The Black Death, the Medieval name for either bubonic or pneumonic plague, raged through Europe from 1347 to 1351. Various estimates of the death toll range from one quarter to one third of the population of Europe. The monasteries were not immune from this pandemic. St. Albans in Britain, for example, lost almost 50 monks and an abbot during this period. Many monasteries never fully recovered from the devastation of the Plague. One factor that contributed to this was that monasticism in Europe was already in decline before the Plague hit.

The Reformation

Many religious scholars would agree that the greatest contributor to the downfall of monasticism in the Middle Ages was the Protestant Reformation. Martin Luther, a former monk himself, wrote assertively against his former profession. And Henry VIII of England, in a short four year period, wiped out 800 monasteries. According to Jones (2009), Martin Luther strongly rejected the notion that monks were "holier" than normal Christians. And he added another reason for rejecting monasticism – he felt that it smacked of salvation by works.

The Dissolution of the Monasteries

In the period from 1527-1529, King Henry VIII of England sought an annulment from the pope of his marriage to Catherine of Aragon. After he was refused, Henry led the passage of the Acts of Supremacy in1534, which established the Church of England with the King at its head. A side-effect of this action was that monasticism was entirely wiped out from England within six years.

Protestant Monks

While in general, Protestants disapproved of the monastic ideal, there were a few curious exceptions. One was a group called the Seventh Day German Baptists, who built a medieval-style monastery in Pennsylvania's Lancaster County in 1732. Founded by a German mystic named Conrad Beissel, the faith incorporated such diverse elements of theology as Anabaptist, Dunkard, Rosicrucian, Catholic, Mystic, and Jewish.

The French Revolution

While monasticism was essentially wiped out in England in the 16th century by Henry VIII, it took until the late 18th century for a similar event to happen in France – this time, the catalyst was the French Revolution. The French government during the Revolution confiscated most church property, and priests and bishops were required to swear an oath to the new order or face dismissal (Civil Constitution of 1790). Also in 1790, the Cistercian and Cluniac orders were suppressed.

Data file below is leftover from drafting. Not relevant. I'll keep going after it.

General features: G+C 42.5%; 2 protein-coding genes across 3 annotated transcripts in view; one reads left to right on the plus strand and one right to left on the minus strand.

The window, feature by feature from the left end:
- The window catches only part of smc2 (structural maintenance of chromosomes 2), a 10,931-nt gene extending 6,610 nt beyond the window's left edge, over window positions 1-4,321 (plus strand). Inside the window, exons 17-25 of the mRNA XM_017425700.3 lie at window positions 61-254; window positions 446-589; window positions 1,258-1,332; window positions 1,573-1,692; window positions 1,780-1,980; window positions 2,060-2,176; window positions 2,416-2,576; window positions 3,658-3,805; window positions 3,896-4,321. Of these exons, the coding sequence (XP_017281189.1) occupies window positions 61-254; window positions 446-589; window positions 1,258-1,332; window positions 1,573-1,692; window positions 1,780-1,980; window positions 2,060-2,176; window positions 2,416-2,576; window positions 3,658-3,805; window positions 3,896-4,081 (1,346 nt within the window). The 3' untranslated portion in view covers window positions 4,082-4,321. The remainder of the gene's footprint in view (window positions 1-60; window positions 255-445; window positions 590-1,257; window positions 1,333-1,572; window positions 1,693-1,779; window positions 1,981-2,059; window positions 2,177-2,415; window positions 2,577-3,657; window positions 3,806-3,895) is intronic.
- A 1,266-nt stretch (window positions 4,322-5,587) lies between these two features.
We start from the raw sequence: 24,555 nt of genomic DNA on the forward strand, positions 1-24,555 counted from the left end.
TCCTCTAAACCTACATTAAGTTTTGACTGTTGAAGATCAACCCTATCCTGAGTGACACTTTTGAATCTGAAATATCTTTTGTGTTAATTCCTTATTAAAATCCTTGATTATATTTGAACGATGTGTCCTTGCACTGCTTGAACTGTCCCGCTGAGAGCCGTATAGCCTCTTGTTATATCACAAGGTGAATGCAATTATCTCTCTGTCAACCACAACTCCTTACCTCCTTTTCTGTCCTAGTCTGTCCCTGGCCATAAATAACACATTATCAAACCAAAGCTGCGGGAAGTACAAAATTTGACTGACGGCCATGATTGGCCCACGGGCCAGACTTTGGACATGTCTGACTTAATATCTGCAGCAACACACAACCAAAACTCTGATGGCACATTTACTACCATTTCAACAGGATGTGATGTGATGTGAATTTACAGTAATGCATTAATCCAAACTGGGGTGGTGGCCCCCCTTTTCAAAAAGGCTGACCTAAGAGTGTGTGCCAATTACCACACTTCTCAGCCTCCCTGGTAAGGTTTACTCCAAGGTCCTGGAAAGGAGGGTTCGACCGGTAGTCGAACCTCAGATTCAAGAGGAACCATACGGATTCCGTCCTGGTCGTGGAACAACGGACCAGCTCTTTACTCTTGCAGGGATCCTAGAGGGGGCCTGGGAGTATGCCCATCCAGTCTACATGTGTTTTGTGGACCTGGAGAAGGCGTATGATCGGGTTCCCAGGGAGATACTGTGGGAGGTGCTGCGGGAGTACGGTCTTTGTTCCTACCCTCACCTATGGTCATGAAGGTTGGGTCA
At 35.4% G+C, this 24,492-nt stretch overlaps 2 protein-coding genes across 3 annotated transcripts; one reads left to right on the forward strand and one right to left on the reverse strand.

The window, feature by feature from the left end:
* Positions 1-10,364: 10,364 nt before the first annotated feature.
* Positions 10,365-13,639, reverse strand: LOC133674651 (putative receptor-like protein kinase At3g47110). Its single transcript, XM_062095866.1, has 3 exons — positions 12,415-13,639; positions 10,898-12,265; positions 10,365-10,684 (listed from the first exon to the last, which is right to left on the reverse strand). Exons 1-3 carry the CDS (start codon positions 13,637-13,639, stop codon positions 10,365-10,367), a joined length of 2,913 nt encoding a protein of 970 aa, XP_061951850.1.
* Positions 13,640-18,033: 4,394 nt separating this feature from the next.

Western Monasticism Today

There are various estimates of the number of Western monastics in the world today. Mayeul de Dreuille in his book From East to West: A History of Monasticism estimates that there are 17,525 monks in the Roman Catholic Church today, and 25,820 nuns/sisters. Interestingly enough, the United States has been an especially fertile ground for modern day monastics – the Benedictines, for example, have 30 monasteries in the United States. So the monastic ideal has hardly disappeared. However, unlike in the Middle Ages when monasticism had a large impact on the legal, governmental, educational, and spiritual lives of the people in the areas in which monasteries were located (and on Europe itself), today monasteries and their inhabitants tend to be rather low key. Modern monasteries are often connected to schools or hospitals, and are often focused on charity as their main raison

Despite the similarities, there are some philosophical differences even within a single faith. According to Merton (1951), Penance and asceticism are not ends in themselves, and monks should be more than 'pious athletes.' This attitude was somewhat radical for Gethsemani Abbey, where Thomas Merton lived, which had been founded by Melleray, as a strict Trappist congregation. This author had the opportunity of spending a week at Gethsemani Abbey in December, 2009, and participate in parts of their daily routine.


In the 2,000-year-old history of the Christian Church, monasticism had a long period as a key means of expression. From the 6th century, when the Rule of Benedict was written, until the 16th and 18th centuries, when the monasteries were suppressed in England and France, monasticism was often considered to be one of the highest forms of Christianity. Even today there are many Christian monasteries that share values that are highly regarded by many members of society. Many of these monasteries welcome visitors to visit and share in their special ways of worship.